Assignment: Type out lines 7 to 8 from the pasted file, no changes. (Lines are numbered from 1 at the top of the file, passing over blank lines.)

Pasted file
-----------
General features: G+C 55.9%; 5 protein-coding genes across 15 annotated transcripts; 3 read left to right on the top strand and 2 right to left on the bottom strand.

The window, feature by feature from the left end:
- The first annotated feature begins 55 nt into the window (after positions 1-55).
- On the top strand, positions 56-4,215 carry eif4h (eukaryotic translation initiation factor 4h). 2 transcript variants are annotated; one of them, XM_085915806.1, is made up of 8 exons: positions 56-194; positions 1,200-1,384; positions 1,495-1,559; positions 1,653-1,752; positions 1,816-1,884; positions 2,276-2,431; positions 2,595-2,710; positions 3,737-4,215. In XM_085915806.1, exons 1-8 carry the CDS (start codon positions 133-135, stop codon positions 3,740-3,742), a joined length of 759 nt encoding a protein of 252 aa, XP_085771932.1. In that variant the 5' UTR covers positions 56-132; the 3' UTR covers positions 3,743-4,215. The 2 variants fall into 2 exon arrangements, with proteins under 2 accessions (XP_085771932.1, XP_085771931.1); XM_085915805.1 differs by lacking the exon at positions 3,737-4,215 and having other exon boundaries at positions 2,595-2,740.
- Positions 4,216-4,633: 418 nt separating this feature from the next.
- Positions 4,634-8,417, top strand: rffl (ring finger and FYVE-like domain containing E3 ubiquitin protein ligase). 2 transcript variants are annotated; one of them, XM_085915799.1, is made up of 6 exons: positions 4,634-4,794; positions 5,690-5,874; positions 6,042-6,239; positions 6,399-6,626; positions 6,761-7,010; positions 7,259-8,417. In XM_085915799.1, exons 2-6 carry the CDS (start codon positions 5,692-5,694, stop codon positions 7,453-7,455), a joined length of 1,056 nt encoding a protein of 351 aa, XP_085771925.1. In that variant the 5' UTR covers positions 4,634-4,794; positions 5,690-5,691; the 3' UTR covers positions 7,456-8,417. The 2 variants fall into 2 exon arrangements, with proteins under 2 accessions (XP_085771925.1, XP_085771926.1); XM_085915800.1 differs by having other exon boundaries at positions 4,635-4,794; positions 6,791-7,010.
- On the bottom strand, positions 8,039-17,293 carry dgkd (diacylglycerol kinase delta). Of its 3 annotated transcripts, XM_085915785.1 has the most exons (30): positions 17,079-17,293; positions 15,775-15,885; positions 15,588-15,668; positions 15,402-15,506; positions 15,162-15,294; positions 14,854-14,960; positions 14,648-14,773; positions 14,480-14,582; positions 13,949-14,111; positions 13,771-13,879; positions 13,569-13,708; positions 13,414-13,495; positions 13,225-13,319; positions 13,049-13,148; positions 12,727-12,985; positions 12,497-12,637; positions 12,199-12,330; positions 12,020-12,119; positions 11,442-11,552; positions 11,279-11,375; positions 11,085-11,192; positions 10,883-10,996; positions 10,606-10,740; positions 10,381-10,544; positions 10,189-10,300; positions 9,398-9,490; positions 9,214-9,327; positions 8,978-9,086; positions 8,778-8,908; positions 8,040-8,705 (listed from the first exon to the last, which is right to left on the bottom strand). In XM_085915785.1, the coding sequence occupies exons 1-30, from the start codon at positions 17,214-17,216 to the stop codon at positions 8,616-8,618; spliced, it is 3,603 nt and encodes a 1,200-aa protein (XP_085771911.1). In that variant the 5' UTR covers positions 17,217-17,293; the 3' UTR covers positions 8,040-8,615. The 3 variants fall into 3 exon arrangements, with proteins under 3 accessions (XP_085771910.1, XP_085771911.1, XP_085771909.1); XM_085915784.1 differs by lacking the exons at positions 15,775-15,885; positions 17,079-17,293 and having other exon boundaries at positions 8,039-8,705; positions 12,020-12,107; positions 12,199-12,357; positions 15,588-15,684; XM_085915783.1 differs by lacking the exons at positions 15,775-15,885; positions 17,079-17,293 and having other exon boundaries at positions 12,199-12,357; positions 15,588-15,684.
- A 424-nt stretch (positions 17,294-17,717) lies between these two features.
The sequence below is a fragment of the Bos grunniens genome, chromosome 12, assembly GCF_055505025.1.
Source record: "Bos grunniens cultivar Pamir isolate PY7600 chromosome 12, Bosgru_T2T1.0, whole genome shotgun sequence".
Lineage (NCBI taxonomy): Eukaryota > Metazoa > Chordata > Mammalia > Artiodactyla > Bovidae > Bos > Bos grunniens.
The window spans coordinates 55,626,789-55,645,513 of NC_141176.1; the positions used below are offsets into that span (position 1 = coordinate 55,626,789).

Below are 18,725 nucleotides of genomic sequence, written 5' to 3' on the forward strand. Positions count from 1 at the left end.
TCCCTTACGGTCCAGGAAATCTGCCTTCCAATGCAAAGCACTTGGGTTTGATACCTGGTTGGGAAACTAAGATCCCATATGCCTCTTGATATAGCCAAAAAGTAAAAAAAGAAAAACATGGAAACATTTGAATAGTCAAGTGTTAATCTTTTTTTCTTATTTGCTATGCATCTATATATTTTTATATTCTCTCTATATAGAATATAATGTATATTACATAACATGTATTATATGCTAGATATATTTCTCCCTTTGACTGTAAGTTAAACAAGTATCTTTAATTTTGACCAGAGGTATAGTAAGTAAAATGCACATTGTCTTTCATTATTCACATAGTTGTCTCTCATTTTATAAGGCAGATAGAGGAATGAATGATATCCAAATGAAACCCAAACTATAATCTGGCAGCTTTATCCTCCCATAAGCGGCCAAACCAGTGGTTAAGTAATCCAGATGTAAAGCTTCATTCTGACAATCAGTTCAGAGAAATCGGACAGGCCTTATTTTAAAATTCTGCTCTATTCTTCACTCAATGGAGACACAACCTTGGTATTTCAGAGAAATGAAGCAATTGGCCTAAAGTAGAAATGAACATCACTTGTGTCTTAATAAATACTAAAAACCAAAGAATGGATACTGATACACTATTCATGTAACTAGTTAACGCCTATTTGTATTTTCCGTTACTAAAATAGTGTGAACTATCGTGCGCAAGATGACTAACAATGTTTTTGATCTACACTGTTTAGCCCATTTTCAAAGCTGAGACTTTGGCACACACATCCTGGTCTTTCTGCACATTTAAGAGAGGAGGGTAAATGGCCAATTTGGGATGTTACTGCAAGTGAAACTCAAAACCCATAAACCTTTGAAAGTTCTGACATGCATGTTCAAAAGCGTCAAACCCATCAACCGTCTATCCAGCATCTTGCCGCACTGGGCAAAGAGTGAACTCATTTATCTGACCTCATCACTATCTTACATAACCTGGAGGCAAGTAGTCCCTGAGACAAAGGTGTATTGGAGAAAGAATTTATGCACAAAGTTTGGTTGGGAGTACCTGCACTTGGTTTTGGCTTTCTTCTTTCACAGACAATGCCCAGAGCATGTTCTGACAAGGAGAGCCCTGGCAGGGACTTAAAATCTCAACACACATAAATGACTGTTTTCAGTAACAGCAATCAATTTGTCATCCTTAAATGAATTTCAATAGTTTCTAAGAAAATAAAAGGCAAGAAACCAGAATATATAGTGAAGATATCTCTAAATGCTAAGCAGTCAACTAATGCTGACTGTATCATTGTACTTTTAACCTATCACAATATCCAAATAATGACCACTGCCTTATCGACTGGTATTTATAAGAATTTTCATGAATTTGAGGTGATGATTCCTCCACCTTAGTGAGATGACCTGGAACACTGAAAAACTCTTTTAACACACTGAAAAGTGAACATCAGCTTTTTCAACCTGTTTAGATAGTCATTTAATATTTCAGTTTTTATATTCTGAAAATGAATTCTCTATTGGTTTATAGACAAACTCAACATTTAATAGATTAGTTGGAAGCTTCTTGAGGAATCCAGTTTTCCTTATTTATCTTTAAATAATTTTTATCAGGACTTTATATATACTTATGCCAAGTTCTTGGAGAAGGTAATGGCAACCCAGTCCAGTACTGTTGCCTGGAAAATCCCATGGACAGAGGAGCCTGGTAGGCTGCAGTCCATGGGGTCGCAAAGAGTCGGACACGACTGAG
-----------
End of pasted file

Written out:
- On the bottom strand, positions 8,039-17,293 carry dgkd (diacylglycerol kinase delta). Of its 3 annotated transcripts, XM_085915785.1 has the most exons (30): positions 17,079-17,293; positions 15,775-15,885; positions 15,588-15,668; positions 15,402-15,506; positions 15,162-15,294; positions 14,854-14,960; positions 14,648-14,773; positions 14,480-14,582; positions 13,949-14,111; positions 13,771-13,879; positions 13,569-13,708; positions 13,414-13,495; positions 13,225-13,319; positions 13,049-13,148; positions 12,727-12,985; positions 12,497-12,637; positions 12,199-12,330; positions 12,020-12,119; positions 11,442-11,552; positions 11,279-11,375; positions 11,085-11,192; positions 10,883-10,996; positions 10,606-10,740; positions 10,381-10,544; positions 10,189-10,300; positions 9,398-9,490; positions 9,214-9,327; positions 8,978-9,086; positions 8,778-8,908; positions 8,040-8,705 (listed from the first exon to the last, which is right to left on the bottom strand). In XM_085915785.1, the coding sequence occupies exons 1-30, from the start codon at positions 17,214-17,216 to the stop codon at positions 8,616-8,618; spliced, it is 3,603 nt and encodes a 1,200-aa protein (XP_085771911.1). In that variant the 5' UTR covers positions 17,217-17,293; the 3' UTR covers positions 8,040-8,615. The 3 variants fall into 3 exon arrangements, with proteins under 3 accessions (XP_085771910.1, XP_085771911.1, XP_085771909.1); XM_085915784.1 differs by lacking the exons at positions 15,775-15,885; positions 17,079-17,293 and having other exon boundaries at positions 8,039-8,705; positions 12,020-12,107; positions 12,199-12,357; positions 15,588-15,684; XM_085915783.1 differs by lacking the exons at positions 15,775-15,885; positions 17,079-17,293 and having other exon boundaries at positions 12,199-12,357; positions 15,588-15,684.
- A 424-nt stretch (positions 17,294-17,717) lies between these two features.